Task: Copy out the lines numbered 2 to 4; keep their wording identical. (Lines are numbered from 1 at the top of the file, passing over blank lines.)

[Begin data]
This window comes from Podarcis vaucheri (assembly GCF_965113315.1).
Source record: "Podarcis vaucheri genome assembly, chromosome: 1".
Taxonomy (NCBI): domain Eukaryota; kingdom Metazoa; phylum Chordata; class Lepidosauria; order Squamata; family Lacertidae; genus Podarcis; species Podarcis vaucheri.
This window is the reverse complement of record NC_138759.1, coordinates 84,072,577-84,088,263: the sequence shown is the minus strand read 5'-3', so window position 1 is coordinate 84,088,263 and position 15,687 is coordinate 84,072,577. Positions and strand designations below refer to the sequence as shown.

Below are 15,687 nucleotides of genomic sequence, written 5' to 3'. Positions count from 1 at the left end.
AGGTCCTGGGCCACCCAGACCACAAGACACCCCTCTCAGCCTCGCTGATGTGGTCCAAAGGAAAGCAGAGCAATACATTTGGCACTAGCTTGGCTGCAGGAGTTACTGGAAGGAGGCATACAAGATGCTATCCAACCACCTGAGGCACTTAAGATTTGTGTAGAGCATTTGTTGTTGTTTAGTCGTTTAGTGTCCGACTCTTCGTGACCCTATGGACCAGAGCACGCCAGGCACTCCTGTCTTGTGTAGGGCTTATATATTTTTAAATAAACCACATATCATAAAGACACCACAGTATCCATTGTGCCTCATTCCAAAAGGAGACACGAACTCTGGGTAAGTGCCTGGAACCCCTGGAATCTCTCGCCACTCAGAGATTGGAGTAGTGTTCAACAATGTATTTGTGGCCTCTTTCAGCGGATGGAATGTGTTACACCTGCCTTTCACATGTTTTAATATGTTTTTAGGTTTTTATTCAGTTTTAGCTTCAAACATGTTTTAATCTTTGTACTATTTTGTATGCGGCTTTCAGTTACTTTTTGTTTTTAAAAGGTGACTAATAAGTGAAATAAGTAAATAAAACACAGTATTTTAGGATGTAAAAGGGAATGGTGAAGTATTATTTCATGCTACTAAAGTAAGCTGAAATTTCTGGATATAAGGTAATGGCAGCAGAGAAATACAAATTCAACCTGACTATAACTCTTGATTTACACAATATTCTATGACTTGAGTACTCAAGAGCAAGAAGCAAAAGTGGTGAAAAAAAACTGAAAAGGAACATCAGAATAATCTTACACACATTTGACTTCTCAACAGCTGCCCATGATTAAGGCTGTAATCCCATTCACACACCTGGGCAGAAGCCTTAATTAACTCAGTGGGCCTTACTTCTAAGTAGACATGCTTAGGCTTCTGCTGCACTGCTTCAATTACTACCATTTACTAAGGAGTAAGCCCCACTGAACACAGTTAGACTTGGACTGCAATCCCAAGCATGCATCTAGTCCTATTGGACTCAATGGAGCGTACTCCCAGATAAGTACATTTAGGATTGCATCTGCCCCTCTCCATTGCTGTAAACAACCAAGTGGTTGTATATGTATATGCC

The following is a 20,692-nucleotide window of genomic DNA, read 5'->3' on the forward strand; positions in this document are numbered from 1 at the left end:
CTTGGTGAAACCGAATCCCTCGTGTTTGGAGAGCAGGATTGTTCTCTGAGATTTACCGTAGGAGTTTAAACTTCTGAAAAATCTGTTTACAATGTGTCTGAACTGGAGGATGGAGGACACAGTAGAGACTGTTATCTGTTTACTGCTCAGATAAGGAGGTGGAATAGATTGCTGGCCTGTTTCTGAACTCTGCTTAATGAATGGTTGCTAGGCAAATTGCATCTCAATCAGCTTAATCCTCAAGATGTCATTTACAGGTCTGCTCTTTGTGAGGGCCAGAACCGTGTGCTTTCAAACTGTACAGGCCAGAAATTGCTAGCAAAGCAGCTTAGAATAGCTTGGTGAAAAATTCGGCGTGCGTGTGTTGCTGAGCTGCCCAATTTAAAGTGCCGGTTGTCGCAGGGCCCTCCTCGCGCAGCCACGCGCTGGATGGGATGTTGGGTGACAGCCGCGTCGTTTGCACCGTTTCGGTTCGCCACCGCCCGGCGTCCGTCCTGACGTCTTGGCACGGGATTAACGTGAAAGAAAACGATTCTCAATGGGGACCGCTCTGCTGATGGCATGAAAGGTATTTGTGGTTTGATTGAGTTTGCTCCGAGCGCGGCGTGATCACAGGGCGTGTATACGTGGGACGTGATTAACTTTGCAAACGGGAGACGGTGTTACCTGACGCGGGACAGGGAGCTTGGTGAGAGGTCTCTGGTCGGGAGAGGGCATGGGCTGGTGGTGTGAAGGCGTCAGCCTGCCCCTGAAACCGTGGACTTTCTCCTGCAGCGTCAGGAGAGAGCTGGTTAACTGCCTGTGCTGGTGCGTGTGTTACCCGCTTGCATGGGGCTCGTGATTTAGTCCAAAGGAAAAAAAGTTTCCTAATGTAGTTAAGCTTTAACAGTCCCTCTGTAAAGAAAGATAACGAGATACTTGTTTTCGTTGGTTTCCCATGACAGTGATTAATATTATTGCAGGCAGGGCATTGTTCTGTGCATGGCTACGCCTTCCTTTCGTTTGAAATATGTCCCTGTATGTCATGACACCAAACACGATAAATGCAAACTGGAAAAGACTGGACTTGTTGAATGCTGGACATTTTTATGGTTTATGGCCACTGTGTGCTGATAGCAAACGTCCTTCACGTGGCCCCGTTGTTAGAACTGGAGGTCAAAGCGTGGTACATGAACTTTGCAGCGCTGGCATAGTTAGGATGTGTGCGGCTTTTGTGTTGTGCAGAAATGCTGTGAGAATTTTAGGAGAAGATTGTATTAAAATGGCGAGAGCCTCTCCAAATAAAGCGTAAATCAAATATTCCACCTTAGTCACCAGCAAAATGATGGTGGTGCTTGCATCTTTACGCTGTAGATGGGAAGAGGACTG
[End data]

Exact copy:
Source record: "Podarcis vaucheri genome assembly, chromosome: 1".
Taxonomy (NCBI): domain Eukaryota; kingdom Metazoa; phylum Chordata; class Lepidosauria; order Squamata; family Lacertidae; genus Podarcis; species Podarcis vaucheri.
This window is the reverse complement of record NC_138759.1, coordinates 84,072,577-84,088,263: the sequence shown is the minus strand read 5'-3', so window position 1 is coordinate 84,088,263 and position 15,687 is coordinate 84,072,577. Positions and strand designations below refer to the sequence as shown.